Today’s News - Tuesday, August 1, 2017

●  An analysis of why the "Grenfell Tower tragedy highlights architects' marginalization" and "the profession's ever-diminishing role" - an independent group set up "to advise on the 'immediate' measures needed to ensure safety" includes no architects.

●  A look at how neuroscientists are "helping shape the future of cities" by influencing the design and execution of buildings and streets or areas for the better.

●  The "growing divide over the use of public spaces by the homeless, high land values, and the need for higher returns in cities are being played out publically in Sydney."

●  Davidson parses a proposed zoning change to Midtown Manhattan, and ponders the cost of "another round of mutant towers" to the city's denizens.

●  Misra parses a new Urban Institute report that ponders what Detroit might look like in 2040.

●  Saffron is not at all sanguine about a "modern intruder" landing in Philadelphia's "most iconic landscape," even if it's for a Turrell: "The project has not gone down well."

●  Wainwright considers the $1.7 billion sale of Viñoly's Walkie Talkie tower that stands on the skyline "like a broad-shouldered banker bursting out of a cheap pin-striped suit," and the condiment company that bought it as "a fitting arrival to the sky-high dinner party" (a gherkin, cheesegrater, and can of ham included).

●  SO-IL and Laisne Roussel win a competition to design a development along the Seine that is "the triumph of non-'starchitecture' in Paris."

●  wHY Architecture's team wins the competition to design the Ross Pavilion in Edinburgh's West Princes Street Gardens with a design "that is really more like an energy field."

●  The Getty Foundation's 2017 Keeping It Modern grants award $1.66 million for architectural conservation to12 significant 20th century buildings by masters such as FLW, Melnikov, Gropius, Corbu, and Bo Bardi.

●  Stott comes to the defense of Attika Architekten's emoji building: it might not be a masterpiece, but the emojis "appear on a building which you'd never expect to have a sense of humor. It's this bait-and-switch that brings delight" (or does it indicate that architecture "doomed"?).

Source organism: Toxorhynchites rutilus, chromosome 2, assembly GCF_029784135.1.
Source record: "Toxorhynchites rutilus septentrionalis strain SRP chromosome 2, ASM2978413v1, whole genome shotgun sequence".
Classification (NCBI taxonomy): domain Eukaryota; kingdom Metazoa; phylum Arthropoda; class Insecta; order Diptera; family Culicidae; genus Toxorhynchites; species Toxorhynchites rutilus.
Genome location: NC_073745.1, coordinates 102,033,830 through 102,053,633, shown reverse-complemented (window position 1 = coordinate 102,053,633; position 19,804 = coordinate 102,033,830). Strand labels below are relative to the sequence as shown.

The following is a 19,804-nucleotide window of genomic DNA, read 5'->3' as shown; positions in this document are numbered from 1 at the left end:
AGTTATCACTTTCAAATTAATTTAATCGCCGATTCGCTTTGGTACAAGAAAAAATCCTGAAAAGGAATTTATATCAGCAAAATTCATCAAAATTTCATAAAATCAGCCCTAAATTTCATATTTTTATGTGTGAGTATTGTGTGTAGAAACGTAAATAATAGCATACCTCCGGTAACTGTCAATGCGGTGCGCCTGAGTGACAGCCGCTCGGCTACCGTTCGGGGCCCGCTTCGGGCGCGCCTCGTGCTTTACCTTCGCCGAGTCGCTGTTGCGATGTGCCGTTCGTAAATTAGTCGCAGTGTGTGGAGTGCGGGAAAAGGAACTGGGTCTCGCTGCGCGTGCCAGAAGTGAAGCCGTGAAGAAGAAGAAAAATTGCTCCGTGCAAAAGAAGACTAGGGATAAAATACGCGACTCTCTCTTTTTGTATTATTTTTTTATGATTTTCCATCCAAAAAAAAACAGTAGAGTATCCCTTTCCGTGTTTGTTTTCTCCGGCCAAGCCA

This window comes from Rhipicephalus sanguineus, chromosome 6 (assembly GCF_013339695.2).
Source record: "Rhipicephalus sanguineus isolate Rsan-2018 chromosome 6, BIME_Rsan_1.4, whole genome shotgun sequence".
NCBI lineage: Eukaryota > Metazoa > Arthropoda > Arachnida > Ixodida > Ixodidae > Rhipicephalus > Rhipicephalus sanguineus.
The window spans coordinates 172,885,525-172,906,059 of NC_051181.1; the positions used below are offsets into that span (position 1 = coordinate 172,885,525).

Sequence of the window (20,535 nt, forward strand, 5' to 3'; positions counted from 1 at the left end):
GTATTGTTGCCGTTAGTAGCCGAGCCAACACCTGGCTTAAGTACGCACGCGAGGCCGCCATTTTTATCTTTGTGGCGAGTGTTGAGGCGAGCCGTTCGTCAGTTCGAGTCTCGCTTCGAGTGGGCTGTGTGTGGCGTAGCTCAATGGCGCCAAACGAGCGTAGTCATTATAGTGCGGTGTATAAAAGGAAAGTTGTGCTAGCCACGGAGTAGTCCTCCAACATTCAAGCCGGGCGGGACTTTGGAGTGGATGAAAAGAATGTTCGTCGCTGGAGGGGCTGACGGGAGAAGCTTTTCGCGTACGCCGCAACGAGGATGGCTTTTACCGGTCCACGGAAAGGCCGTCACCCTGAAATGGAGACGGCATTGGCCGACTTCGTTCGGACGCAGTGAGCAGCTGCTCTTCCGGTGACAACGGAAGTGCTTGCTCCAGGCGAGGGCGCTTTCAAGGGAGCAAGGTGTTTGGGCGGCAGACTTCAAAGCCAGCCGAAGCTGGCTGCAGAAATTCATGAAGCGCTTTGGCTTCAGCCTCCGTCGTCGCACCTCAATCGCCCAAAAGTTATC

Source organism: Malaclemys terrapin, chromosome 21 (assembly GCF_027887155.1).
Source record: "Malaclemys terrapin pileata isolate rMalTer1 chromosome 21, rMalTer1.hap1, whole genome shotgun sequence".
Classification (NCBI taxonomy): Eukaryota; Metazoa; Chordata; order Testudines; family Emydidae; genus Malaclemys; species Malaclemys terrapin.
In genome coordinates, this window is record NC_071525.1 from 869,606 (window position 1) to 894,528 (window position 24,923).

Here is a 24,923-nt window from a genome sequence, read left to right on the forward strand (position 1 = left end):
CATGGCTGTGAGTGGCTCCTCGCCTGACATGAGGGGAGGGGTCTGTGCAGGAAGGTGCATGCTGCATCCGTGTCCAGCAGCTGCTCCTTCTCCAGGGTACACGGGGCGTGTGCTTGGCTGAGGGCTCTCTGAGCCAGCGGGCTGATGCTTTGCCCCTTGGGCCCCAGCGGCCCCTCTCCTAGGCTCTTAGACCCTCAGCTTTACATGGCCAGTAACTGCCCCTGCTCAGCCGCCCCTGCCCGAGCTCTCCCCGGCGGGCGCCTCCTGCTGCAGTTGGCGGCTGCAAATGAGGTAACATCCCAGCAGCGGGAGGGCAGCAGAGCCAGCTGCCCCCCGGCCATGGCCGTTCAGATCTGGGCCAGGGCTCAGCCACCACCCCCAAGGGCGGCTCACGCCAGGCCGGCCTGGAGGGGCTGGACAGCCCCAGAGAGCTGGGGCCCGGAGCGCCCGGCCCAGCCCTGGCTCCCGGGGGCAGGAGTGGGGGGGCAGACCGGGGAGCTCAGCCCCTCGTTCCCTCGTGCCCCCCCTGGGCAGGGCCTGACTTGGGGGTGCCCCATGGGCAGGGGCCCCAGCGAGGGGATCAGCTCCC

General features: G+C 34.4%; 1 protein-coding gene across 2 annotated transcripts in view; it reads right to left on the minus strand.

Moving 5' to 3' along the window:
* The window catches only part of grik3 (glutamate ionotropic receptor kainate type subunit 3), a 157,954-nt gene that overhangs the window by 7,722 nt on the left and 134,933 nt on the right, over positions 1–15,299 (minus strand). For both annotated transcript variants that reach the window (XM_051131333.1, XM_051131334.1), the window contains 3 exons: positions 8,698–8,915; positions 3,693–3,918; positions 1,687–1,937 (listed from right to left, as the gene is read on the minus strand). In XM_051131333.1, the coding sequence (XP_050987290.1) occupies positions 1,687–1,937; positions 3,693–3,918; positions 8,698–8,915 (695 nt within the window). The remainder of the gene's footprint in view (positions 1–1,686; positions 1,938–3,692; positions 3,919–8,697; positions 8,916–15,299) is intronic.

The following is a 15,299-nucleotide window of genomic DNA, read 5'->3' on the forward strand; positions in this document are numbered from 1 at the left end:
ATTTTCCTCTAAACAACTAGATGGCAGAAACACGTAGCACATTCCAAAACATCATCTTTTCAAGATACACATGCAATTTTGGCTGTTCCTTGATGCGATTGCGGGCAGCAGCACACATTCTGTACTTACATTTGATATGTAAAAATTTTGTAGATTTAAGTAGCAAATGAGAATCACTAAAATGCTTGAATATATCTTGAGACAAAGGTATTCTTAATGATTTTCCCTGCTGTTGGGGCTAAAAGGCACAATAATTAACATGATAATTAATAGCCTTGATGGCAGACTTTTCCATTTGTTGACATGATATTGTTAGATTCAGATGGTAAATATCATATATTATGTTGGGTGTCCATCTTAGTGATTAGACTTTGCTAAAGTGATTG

●  Hawthorne gives (mostly) thumbs-up to the "avuncular" Gehry's online master class: "He has hidden his canny approach to architecture and fame behind an aw-shucks persona," but "the mask thankfully slips from time to time - revealing an architect who is an authentic intellectual, both curious and worldly."

●  Lehmann parses "four distinctive phases in the work of Isozaki, spanning six decades - his work is due a timely reappraisal."

●  According to the U.S. Bureau of Labor Statistics, architecture leads the three top majors with the highest rates of employment, and architecture majors are the "most likely to have a job secured before they graduated from college."

●  Jolliffe ponders why architects can't "make architecture intelligible to the general public," and why effective communication "is something that almost never comes up during architectural education, and rarely after it."

●  The V&A appoints Christopher Turner as its "new keeper of design."

●  Grima is heading to the Netherlands to take on the mantel of Creative Director at the Design Academy Eindhoven.

●  One we couldn't resist: a sketch of the NYC skyline by Trump rakes in almost $30,000 (guess what building takes center stage).

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